Book Talk

How to help the reader community (because readers could use some help, too)

People say reading is a lonely hobby (and in a certain way, they’re right). However, to have a good and healthy reading experience most times you need something more than just sitting in your favorite corner with a book and dive into the story. Readers should support other readers, and I’m really grateful to be in an amazing community of readers and bookish content creators that don’t let me down when I need their help.

Perhaps you haven’t thought about this, or you have but without considering that you can do a contribution to the reader community. That’s what this post is for! Keep reading to find out how you can do a good deed for the reading community, so we can build a wonderful community together.

1. List trigger warnings when talking about a book.

When I started blogging, I didn’t consider putting trigger warnings on top of my reviews, but after some months I started doing it almost in every one of my reviews (self-reminder I need to go back to my old reviews and add trigger warnings to them). Trigger warnings are extremely important, and to have them available online might make a big, positive difference on someone’s reading experience when reading a book.

You might say… but I’m not a book blogger! How do I let readers know about the trigger warnings of certain book? Well, there’s an extremely helpful website called Book Trigger Warnings that’s something like a wiki page that compiles trigger warnings from many books, and you can do your contributions there! When you’re reading a book, try writing down all the trigger warnings you can find in it, and then go to the page and add your contribution. The reader community will be grateful.

2. Boost helpful posts and videos

You read a blog post on 100 lgbtq+ upcoming books and loved it? You saw a booktube video that was especially good or helpful in your opinion? The best you can do to give back to the creators of that content is boosting on social media. Whether is Instagram, Twitter or Facebook, and whether your following base is big or small, they’re going to be very grateful for it. And not only them! If you have bookish mutuals on social media, I can assure you they’ll want to know about that content too.

So don’t enjoy all that content quietly. Let the world know you liked it! It might be helpful for someone who follows you, too.

3. Whether you’re a book blogger or not… post reviews!

This might be obvious, but blogs aren’t the only sites where you can post reviews. Goodreads and retail sites are ideal for doing so, too. Many readers use to Goodreads to track the books they read, and I don’t know about you, but I can’t help to take a look to the reviews of the book while I’m adding it to one of my shelves. So yes, they’re important and they’re going to be read by other potential readers of the book!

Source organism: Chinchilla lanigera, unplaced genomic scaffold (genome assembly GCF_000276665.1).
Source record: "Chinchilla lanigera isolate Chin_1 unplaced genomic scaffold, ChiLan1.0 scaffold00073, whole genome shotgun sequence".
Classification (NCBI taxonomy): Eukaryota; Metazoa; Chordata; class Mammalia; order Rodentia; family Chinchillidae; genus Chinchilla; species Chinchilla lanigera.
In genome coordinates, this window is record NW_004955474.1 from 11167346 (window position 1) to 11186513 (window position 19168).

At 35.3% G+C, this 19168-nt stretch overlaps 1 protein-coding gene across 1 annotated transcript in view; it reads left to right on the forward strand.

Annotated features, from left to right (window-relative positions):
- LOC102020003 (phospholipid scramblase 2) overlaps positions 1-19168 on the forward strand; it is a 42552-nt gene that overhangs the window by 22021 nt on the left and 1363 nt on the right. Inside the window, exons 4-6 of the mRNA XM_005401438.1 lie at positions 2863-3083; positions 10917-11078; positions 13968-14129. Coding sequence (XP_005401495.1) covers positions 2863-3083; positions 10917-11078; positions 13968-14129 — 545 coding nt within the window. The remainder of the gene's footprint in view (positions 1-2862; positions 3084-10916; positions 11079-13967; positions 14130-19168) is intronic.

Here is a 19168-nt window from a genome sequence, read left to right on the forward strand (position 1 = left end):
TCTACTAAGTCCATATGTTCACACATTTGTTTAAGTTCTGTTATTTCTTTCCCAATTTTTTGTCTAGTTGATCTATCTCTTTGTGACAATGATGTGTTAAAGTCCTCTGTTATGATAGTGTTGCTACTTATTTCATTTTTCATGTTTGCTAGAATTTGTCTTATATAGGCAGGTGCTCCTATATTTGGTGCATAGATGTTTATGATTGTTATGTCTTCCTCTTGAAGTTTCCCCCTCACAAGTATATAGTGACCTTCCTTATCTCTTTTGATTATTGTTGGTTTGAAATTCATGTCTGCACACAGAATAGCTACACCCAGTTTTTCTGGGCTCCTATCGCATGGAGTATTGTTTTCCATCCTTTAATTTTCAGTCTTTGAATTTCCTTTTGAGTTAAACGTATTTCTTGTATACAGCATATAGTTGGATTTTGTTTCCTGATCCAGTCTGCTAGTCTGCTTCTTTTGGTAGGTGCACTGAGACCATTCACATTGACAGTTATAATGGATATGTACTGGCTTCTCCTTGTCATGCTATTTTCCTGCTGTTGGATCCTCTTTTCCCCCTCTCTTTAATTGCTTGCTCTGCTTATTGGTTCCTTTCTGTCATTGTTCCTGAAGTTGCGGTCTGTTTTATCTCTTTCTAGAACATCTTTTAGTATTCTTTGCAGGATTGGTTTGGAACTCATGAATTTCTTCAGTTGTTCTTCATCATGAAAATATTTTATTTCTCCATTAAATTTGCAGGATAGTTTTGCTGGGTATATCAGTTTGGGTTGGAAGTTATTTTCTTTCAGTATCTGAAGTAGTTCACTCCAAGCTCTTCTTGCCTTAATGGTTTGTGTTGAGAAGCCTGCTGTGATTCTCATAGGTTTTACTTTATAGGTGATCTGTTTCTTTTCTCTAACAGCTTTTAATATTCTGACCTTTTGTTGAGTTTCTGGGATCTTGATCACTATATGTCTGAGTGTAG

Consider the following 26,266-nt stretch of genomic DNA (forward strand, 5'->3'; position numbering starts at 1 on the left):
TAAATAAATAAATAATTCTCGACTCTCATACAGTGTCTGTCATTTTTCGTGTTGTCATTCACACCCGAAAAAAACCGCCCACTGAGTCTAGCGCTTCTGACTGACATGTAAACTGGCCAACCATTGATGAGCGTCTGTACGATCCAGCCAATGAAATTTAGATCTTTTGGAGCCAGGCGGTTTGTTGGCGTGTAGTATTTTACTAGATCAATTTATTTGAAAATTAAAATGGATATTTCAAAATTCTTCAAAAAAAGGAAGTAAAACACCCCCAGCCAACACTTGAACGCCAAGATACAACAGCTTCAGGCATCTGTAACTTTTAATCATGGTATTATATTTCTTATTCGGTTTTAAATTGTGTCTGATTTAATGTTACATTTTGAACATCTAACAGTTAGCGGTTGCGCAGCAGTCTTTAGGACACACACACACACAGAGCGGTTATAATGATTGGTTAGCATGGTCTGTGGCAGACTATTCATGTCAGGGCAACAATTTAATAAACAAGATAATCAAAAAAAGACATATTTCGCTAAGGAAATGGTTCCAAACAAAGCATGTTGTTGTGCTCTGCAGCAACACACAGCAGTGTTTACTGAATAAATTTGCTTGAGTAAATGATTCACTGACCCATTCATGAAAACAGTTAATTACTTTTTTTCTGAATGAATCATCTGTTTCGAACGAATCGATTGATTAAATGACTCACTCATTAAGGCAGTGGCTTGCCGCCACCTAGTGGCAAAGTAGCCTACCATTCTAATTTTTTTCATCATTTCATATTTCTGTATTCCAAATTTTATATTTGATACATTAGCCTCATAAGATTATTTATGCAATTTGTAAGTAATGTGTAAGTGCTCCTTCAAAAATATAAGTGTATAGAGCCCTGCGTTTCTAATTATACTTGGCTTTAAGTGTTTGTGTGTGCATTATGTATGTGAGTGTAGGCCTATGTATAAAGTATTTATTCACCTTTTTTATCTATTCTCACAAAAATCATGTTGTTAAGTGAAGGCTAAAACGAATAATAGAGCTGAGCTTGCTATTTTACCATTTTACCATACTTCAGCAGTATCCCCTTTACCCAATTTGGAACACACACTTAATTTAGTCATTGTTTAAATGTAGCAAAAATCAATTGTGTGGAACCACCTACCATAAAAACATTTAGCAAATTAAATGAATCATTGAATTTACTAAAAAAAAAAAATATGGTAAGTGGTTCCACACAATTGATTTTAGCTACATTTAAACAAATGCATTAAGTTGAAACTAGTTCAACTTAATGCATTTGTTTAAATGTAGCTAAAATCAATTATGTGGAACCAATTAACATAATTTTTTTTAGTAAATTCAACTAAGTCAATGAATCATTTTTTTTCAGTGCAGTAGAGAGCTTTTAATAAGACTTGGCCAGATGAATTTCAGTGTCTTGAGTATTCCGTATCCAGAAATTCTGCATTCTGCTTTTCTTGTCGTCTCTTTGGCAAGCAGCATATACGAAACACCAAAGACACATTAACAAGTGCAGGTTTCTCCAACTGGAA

Alternatively, if you’ve bought the book from, for example, Barnes & Noble, once you’ve finished the book it’s a good idea to go to their website and leave a review. This doesn’t only help readers by encouraging them to buy the book if it’s something they think they like (or preventing them of doing so, if the review isn’t positive), but also the authors! As long as you’re respectful, reviews are definitely of great help.

It’s not mandatory to do an extensive review, so you don’t have to worry about “not knowing how to do it”, but just point out what you liked and disliked from the book, and whether it met your expectations or not.

4. Share book deals on social media

Most of the time when scrolling down on Twitter, I’ve found threads of books on sale (sometimes, the ebooks are available for just 0.99!), and I think that’s so thoughtful from the people who take the time to tweet it. Many readers are high school and college students, some are unemployed, and some simply don’t have a big budget to spend on books, so sharing these kind of deals on Twitter is not only a way to support the author and probably help them get their books on the hands of more readers, but you’re also helping fellow readers save some coins, too.

5. Buy from affiliate links

Many content creators have affiliate links you can buy books from. They always have a disclaimer on their pages that they’re using affiliate links, and you may find the links in question on their reviews or wrap up posts.

Rather than going directly to the retailer’s site to buy a book, why don’t you take the time to find an affiliate link and use it? It doesn’t involve any extra cost! By doing so, you’re helping a reader gain a small percentage from the sale, and I know many readers that depend on affiliate links to buy their own books. So please, consider buying from affiliate links.

That’s all for this post! There’s definitely many other ways to help the community, but I don’t want this post to last forever, lol. What are your thoughts? Are you helping the community in any of these ways? Let’s talk in the comments!

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8 thoughts on “How to help the reader community (because readers could use some help, too)”

  1. This is a great post! I agree with all of them. Trigger warnings are so important and need to be mentioned in glowing book reviews. And yes to sharing book deals!

    Liked by 1 person

  2. Ah this is such a great post. Trigger warnings are so, so important and I’m forever grateful to people including them. And yes to buying from affiliate links! It’s not much, costs nothing and can help a lot 🙂


  3. Love this post so much Cielo. You’re a star doing the lord’s work hehe. Your tips are also so important. Trigger warnings are just so!!! important and really help a lot. And I also 1000% agree on boosting posts, it really helps out other creators. Ilysm xx


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